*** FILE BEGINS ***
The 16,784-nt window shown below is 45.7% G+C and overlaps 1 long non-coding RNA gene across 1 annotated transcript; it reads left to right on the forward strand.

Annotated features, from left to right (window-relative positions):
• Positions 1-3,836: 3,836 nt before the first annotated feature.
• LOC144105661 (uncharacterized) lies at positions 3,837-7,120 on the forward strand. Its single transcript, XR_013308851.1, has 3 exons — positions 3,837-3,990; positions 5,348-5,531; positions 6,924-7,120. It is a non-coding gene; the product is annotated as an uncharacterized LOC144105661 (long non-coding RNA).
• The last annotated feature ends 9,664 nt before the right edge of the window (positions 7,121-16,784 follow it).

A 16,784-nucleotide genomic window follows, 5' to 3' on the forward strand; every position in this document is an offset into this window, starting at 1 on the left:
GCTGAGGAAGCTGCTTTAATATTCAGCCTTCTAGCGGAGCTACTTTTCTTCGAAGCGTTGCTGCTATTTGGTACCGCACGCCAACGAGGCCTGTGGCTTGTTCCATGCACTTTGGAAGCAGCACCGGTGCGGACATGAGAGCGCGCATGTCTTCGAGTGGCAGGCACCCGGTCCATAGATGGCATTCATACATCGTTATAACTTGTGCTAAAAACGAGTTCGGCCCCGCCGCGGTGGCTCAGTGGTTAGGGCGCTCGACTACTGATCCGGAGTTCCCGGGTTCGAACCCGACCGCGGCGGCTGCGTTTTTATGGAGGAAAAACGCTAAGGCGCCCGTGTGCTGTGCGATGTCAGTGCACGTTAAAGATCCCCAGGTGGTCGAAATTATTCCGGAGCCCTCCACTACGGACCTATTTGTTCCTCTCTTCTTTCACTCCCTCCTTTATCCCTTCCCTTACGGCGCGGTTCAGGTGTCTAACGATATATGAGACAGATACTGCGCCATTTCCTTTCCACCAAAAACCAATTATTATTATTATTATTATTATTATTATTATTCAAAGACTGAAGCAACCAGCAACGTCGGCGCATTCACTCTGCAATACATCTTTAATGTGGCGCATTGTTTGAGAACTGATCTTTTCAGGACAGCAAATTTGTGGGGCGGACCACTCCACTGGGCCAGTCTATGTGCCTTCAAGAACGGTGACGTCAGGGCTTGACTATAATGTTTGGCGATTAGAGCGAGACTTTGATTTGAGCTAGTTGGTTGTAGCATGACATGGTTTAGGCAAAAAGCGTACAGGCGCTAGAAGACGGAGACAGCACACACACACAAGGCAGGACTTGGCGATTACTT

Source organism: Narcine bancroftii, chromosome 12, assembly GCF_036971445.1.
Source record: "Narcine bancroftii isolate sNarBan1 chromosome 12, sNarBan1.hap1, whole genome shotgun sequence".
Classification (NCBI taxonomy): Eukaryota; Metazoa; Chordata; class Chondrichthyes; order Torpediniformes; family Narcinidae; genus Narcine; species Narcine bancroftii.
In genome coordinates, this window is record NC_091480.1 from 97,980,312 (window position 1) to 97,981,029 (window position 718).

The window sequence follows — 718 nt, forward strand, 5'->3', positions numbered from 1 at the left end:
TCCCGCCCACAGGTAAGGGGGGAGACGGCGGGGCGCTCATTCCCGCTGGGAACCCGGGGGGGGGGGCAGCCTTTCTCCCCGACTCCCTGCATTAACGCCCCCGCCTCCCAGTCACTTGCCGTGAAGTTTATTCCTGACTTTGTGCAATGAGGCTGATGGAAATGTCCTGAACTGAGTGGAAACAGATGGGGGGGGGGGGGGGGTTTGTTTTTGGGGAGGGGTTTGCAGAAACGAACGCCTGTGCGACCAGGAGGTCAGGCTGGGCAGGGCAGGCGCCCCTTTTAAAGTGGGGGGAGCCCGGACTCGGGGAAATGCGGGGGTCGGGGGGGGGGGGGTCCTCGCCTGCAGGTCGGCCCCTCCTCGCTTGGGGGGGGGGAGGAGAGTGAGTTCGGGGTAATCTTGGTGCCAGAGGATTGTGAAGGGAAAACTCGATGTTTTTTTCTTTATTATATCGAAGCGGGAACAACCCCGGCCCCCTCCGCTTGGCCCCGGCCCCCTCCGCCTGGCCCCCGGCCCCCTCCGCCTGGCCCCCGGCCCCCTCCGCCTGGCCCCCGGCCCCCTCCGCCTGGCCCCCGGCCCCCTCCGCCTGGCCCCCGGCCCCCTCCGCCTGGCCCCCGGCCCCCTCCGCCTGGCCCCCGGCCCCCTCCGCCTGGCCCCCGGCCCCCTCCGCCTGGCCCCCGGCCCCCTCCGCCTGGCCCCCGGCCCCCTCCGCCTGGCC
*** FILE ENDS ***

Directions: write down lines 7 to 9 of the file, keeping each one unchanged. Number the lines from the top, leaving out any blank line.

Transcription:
GCTGAGGAAGCTGCTTTAATATTCAGCCTTCTAGCGGAGCTACTTTTCTTCGAAGCGTTGCTGCTATTTGGTACCGCACGCCAACGAGGCCTGTGGCTTGTTCCATGCACTTTGGAAGCAGCACCGGTGCGGACATGAGAGCGCGCATGTCTTCGAGTGGCAGGCACCCGGTCCATAGATGGCATTCATACATCGTTATAACTTGTGCTAAAAACGAGTTCGGCCCCGCCGCGGTGGCTCAGTGGTTAGGGCGCTCGACTACTGATCCGGAGTTCCCGGGTTCGAACCCGACCGCGGCGGCTGCGTTTTTATGGAGGAAAAACGCTAAGGCGCCCGTGTGCTGTGCGATGTCAGTGCACGTTAAAGATCCCCAGGTGGTCGAAATTATTCCGGAGCCCTCCACTACGGACCTATTTGTTCCTCTCTTCTTTCACTCCCTCCTTTATCCCTTCCCTTACGGCGCGGTTCAGGTGTCTAACGATATATGAGACAGATACTGCGCCATTTCCTTTCCACCAAAAACCAATTATTATTATTATTATTATTATTATTATTATTCAAAGACTGAAGCAACCAGCAACGTCGGCGCATTCACTCTGCAATACATCTTTAATGTGGCGCATTGTTTGAGAACTGATCTTTTCAGGACAGCAAATTTGTGGGGCGGACCACTCCACTGGGCCAGTCTATGTGCCTTCAAGAACGGTGACGTCAGGGCTTGACTATAATGTTTGGCGATTAGAGCGAGACTTTGATTTGAGCTAGTTGGTTGTAGCATGACATGGTTTAGGCAAAAAGCGTACAGGCGCTAGAAGACGGAGACAGCACACACACACAAGGCAGGACTTGGCGATTACTT

Source organism: Narcine bancroftii, chromosome 12, assembly GCF_036971445.1.
Source record: "Narcine bancroftii isolate sNarBan1 chromosome 12, sNarBan1.hap1, whole genome shotgun sequence".